Diversity in American universities is on the rise: just a little under a quarter (23%) of Harvard’s undergraduate enrollment consists of international students. At Columbia University, over a quarter (26%) of the university’s enrollment are international students. The story is the same at other top schools around the nation. UCLA, Boston University, Cornell and NYU all boast international student levels at around 15%. Here at Emory, the picture is roughly the same. Most of these international students in American universities hail from Asian countries, but there is plenty of exchange from Europe, Africa, the Middle East, and other parts of the world as well.
At Emory, many international students specifically come from China, India, South Korea, and Japan. Having spoken to these foreign exchange students, it is clear that international admissions to a top-20 American university are incredibly competitive, even more so than they are here. One friend told me that he was the only student from his entire town (a suburb of Calcutta, so quite a lot of competition) to attend a top-30 American school; even with his extremely impressive credentials, he doubted his ability to enroll at a “high quality” school overseas:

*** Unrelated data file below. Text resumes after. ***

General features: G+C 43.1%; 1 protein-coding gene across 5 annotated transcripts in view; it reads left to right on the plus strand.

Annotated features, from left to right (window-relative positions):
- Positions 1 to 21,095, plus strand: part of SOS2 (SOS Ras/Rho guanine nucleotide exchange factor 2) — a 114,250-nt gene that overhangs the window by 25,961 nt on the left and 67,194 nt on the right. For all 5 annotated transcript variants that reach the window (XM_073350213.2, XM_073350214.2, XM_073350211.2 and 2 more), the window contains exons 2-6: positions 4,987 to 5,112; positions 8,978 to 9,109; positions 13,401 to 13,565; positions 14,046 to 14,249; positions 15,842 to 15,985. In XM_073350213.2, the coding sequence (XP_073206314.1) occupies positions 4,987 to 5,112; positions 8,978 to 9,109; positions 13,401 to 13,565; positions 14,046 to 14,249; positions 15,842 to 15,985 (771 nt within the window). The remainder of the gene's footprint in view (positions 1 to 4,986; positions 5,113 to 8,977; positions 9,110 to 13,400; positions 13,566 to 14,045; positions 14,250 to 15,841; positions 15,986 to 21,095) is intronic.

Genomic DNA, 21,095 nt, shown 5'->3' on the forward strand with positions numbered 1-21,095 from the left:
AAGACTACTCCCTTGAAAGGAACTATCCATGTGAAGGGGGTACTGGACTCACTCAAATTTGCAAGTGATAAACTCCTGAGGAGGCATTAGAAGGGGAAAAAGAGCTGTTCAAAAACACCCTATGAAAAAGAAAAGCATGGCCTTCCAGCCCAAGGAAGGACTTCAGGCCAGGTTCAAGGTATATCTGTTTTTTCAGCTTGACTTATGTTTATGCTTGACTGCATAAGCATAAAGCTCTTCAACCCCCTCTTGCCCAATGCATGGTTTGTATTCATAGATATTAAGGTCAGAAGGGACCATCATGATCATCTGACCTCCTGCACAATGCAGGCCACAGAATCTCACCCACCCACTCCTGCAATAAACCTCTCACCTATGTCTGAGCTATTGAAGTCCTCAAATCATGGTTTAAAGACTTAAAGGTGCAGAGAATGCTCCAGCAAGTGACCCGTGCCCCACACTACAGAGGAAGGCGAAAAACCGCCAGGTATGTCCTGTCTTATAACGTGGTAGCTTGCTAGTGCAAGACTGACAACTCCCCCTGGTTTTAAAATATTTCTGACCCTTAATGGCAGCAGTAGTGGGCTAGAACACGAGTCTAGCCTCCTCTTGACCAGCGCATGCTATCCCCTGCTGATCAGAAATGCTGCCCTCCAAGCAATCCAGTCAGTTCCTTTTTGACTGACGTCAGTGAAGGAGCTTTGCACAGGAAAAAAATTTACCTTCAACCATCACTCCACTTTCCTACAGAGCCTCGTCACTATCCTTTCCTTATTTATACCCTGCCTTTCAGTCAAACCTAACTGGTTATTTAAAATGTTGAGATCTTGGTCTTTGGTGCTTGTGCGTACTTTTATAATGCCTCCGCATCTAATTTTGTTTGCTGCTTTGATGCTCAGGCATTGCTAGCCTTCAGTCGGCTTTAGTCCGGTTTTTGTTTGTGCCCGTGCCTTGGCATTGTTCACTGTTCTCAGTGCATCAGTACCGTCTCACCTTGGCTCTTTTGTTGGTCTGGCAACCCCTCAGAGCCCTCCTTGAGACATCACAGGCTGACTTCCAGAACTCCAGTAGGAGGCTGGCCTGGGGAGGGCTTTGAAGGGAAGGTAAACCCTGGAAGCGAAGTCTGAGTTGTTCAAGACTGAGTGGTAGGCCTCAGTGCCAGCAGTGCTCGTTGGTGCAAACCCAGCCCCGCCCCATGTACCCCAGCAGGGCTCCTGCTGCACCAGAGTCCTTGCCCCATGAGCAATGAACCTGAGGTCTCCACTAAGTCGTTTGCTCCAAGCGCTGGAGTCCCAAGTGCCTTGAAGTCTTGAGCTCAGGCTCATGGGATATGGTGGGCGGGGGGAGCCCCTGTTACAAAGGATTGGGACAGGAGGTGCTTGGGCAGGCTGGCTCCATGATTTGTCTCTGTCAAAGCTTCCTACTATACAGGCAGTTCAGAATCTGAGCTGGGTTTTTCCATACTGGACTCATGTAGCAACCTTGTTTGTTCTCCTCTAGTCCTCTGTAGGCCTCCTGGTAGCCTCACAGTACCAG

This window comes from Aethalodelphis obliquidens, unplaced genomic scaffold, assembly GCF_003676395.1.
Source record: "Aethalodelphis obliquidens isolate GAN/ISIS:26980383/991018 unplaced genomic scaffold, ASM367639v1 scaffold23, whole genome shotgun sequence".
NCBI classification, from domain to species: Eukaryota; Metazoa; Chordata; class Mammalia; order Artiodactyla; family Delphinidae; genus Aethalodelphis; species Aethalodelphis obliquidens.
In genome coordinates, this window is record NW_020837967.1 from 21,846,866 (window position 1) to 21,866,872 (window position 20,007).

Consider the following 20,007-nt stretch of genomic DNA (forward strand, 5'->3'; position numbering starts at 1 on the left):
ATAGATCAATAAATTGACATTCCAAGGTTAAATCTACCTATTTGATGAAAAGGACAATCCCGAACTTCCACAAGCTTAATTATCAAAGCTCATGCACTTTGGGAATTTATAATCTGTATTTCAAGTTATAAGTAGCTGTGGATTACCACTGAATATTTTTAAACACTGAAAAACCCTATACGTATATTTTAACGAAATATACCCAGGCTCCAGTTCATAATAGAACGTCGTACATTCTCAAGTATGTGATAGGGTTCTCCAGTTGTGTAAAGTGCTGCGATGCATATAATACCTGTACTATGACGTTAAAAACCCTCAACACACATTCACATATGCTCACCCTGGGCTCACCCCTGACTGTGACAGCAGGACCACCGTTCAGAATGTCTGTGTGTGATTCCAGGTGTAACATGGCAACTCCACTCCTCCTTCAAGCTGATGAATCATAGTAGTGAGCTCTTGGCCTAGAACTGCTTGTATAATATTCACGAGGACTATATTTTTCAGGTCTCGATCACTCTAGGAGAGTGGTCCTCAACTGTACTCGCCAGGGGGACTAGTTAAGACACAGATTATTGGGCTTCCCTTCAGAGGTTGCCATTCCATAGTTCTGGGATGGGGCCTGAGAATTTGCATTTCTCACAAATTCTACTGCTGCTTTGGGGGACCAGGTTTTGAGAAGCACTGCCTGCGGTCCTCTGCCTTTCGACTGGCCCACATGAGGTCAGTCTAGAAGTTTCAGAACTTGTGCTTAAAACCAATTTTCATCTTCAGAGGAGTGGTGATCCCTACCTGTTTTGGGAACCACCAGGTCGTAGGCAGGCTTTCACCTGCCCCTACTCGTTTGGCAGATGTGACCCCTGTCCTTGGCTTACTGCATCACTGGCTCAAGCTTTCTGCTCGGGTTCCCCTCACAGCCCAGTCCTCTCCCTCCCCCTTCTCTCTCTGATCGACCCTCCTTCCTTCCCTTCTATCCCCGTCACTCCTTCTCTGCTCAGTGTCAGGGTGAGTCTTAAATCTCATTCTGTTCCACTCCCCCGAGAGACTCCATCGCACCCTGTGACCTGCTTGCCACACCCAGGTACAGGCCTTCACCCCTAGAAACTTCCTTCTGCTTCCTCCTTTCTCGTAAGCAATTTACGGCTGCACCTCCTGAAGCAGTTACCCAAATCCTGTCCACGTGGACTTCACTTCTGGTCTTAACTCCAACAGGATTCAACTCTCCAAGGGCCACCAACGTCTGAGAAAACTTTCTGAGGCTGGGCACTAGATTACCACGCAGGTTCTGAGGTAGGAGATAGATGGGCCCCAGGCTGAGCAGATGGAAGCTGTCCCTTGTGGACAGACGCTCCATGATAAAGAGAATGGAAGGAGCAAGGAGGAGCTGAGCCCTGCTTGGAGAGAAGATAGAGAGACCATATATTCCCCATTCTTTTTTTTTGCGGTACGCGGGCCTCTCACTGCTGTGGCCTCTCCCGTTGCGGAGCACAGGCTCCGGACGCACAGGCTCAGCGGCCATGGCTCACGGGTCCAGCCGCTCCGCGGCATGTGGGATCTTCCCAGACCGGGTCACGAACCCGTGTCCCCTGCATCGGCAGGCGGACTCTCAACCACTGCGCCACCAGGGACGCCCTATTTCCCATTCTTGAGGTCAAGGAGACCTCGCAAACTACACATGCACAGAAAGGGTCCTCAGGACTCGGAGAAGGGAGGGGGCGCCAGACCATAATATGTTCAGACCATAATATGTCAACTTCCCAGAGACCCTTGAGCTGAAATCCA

“In India, everyone wants to go to America for school… but there are only so many spots. You really have to do something amazing to be considered [in America]. – Harsh K.
What does this mean for the United States? Well, it says something very flattering about our universities, for one. No other country in the world has seen populations of international students surge in quite the same way as we have. Clearly there is a certain prestige attached to an education at a top-20, 30 or even 50 school in the United States. But this also has significance for all students at these universities: more than ever, they have the ability to benefit from the wealth of cultural and intellectual interchange engendered by this sort of “melting pot” atmosphere. When one out of every four students comes from overseas, stories are bound to be told and opinions and thoughts exchanged, whether in class, the lunch room, or at a party. All of this means that when an undergraduate at an American university has finished his four years, he has a good chance of graduating with what might be called a “worldly” or cosmopolitan perspective.
How can one “maximize” this melting pot experience? Emory seems to have had this question in mind when they implemented the Language Lab. The Language Lab, nestled in the Music & Media Library, is equipped with about fifteen state of the art iMacs. Each computer has a full suite of language software, including the Rosetta Stone (over thirty languages) and dozens of other programs for honing languages from around the world: German; Welsh; Vietnamese; Chinese; Tagalog. These languages, and more, are made available to students at Emory—and at other universities across the country. Many schools today give students the ability to pursue these cultural experiences in a variety of settings. And considering the high proportion of international students, there’s a good chance you’ll be able to use these languages as you participate in campus life.
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